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October 2011

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Woychik addresses NY Committee for Occupational Safety and Health

By Eddy Ball
October 2011

Rick Woychik, Ph.D.

Looking ahead, Woychik assured his audience that NIEHS is poised to respond. “NIEHS, along with its academic research centers and other partners, stands ready to carry forward the lessons of 9/11 in assuring public health protections, top-notch scientific research, and clear evidence-based health communications for responders and their communities.” (Photo courtesy of Rick Woychik)

NIEHS Deputy Director Rick Woychik, Ph.D.(, was an invited speaker at the New York Committee for Occupational Safety and Health (NYCOSH)( Exit NIEHS conference Sept. 16 in New York City, themed “Protecting Worker and Community Health: Are We Prepared for the Next 911?”

Along with pointing to the role of NIEHS in the aftermath of the World Trade Center attacks (WTC), Woychik expressed condolences to survivors and emphasized the importance of maintaining the financial and human resources needed for immediate response to future disasters. “As we learned during the 9/11 response, and more recently in the Gulf oil spill response,” he maintained, “it is critical to establish funding mechanisms to support a rapid and robust scientific response to disasters.”

In addition to Woychik and several other congressional, academic, medical, and first responder representatives, the conference featured speakers from three other major federal agencies that had responsibility at the WTC site:

  • John Howard, M.D., WTC Health Program administrator and director of the National Institute for Occupational Safety and Health (NIOSH)
  • David Michaels, Ph.D., assistant secretary of labor for occupational safety and health at the Occupational Safety and Health Administration (OSHA)
  • Mathy Stanislaus, J.D., assistant administrator for the U.S. Environmental Protection Agency (EPA) Office of Solid Waste and Emergency Response

NIEHS support for WTC-related health effects

In his presentation, Woychik spoke proudly of the rapid response by the NIEHS Worker Education and Training Program (WETP) following the attack on Sept. 11, 2001. He noted action by WETP to provide immediate supplemental funding for universities, unions, and community groups to support site worker safety training, the provision of respirators and fit testing, initiation of direct worker exposure monitoring, and technical consultation on the development of a site safety plan for workers clearing the enormous pile of debris at Ground Zero.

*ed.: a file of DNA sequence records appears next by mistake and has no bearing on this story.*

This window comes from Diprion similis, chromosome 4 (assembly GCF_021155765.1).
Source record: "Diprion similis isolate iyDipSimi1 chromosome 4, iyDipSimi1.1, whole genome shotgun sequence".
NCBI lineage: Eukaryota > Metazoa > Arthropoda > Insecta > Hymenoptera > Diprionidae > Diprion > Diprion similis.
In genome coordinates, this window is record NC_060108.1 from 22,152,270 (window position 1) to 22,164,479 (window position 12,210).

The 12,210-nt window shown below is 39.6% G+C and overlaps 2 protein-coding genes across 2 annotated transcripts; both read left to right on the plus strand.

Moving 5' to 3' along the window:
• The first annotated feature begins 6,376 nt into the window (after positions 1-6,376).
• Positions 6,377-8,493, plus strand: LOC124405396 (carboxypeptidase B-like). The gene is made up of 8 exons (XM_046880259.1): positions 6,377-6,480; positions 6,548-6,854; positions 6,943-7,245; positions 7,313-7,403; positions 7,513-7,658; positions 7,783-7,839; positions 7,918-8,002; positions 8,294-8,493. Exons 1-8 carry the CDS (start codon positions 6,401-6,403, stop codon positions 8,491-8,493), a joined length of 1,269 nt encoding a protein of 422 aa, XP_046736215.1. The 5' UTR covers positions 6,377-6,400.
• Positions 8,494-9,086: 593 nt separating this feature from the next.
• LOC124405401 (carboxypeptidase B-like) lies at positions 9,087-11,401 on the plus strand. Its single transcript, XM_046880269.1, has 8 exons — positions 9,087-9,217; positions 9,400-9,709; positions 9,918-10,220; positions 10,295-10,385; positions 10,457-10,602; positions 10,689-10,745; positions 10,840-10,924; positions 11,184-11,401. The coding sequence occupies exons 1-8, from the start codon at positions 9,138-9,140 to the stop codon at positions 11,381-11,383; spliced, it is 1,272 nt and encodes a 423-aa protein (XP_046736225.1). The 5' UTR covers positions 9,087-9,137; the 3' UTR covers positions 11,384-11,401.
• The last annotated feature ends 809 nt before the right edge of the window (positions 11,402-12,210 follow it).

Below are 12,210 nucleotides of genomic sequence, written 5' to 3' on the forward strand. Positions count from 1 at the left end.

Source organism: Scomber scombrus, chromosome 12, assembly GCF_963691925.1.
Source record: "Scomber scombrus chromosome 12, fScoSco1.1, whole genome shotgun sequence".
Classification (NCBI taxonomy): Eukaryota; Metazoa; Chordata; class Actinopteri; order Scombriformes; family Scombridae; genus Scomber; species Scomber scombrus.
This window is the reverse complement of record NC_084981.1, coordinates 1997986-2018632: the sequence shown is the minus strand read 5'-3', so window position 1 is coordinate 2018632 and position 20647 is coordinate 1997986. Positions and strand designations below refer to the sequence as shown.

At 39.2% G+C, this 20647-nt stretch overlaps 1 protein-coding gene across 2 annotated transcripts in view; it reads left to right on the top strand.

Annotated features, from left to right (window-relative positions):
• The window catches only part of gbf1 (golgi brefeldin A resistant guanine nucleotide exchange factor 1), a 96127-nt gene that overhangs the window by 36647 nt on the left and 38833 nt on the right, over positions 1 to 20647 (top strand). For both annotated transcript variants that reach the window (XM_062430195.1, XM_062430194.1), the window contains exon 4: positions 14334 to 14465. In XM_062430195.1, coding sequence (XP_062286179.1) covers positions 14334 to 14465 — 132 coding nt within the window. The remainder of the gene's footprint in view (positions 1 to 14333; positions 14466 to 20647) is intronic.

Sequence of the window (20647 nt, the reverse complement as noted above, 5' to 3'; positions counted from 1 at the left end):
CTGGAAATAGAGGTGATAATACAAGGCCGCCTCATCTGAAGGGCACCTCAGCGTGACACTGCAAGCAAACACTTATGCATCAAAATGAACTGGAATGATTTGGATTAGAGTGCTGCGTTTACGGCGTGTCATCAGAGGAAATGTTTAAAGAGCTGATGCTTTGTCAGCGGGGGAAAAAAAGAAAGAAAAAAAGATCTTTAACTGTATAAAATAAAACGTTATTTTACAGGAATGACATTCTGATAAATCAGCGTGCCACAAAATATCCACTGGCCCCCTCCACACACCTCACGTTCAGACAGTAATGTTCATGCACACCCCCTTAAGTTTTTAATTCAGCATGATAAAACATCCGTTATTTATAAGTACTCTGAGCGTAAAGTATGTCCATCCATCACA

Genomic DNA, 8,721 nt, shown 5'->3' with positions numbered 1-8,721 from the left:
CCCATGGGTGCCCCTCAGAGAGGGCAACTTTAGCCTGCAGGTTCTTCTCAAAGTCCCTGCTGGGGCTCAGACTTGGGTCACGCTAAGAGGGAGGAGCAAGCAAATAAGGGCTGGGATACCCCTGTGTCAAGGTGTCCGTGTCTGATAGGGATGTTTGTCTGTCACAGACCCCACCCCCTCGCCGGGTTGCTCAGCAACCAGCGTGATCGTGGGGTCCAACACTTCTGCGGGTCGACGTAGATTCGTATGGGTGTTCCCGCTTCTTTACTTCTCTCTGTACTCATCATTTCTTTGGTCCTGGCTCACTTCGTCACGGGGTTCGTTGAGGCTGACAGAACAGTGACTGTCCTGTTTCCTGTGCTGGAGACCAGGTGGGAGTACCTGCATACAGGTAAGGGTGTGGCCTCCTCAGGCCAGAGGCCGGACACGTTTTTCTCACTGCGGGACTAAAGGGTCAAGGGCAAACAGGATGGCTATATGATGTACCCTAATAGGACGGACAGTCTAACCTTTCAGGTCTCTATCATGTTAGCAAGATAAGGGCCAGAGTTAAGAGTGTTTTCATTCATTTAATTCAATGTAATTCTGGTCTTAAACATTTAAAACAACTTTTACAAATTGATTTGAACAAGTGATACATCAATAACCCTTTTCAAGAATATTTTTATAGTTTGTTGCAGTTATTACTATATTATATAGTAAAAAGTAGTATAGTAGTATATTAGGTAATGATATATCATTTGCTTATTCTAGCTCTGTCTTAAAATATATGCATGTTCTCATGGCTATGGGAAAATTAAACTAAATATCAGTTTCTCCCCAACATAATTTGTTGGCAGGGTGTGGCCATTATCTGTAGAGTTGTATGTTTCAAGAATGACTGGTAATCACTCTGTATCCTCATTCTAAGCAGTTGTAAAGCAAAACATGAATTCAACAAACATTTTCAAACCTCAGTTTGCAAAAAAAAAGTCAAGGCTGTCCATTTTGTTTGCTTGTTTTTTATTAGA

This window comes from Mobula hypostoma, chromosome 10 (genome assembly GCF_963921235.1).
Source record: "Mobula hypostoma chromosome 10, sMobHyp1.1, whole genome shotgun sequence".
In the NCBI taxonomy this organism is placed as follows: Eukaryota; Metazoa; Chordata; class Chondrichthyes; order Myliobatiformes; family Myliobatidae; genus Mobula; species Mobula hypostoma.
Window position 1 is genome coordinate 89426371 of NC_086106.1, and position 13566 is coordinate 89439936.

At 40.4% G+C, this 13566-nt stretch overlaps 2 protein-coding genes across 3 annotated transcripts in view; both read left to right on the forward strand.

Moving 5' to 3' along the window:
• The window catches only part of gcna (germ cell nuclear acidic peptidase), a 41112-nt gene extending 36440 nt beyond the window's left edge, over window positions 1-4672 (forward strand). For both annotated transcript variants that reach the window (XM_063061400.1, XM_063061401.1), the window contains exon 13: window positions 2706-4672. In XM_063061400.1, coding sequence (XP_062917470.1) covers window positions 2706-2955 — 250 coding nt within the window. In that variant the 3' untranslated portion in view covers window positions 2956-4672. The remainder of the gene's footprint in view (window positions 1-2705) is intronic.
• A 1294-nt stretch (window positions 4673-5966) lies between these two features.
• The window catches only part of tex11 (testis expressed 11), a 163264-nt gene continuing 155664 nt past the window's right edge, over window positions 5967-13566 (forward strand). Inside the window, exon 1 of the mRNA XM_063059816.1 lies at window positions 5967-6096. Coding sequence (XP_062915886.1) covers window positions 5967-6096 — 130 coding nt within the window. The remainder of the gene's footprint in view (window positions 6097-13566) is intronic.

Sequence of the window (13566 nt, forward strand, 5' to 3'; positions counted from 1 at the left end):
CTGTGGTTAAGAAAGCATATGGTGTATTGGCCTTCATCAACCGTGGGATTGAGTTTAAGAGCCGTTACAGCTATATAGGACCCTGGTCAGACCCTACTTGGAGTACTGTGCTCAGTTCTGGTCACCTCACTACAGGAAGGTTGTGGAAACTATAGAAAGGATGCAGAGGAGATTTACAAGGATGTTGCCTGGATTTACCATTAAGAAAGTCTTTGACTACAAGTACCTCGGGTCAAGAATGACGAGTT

Woychik described the success of WETP in completing the first comprehensive safety and health training assessment of site hazards and risks during the third week of September 2001, which laid the basis for a subsequent safety-awareness training program for the more than 7,000 workers who participated in the WTC cleanup. He also discussed ongoing academic research efforts launched soon after 9/11 and funded by NIEHS that, among other accomplishments, led to the identification and characterization of the World Trade Center cough, its associated symptoms, and duration of the condition.

Forewarned should be forearmed

As effectively as responders performed after 9/11, especially considering no one had anticipated a disaster of that magnitude, Woychik argued, the WTC should serve as a warning for agencies to prepare responses to such large-scale disasters in the future well before they occur.

These responses, Woychik continued, should strive to integrate individuals and communities affected by a disaster as full partners in scientific investigations related to the disaster; to standardize approaches to data collection and sharing by federal, state, and local response organizations; and to identify, develop, deploy, and maintain new information technology for collecting data in the field.

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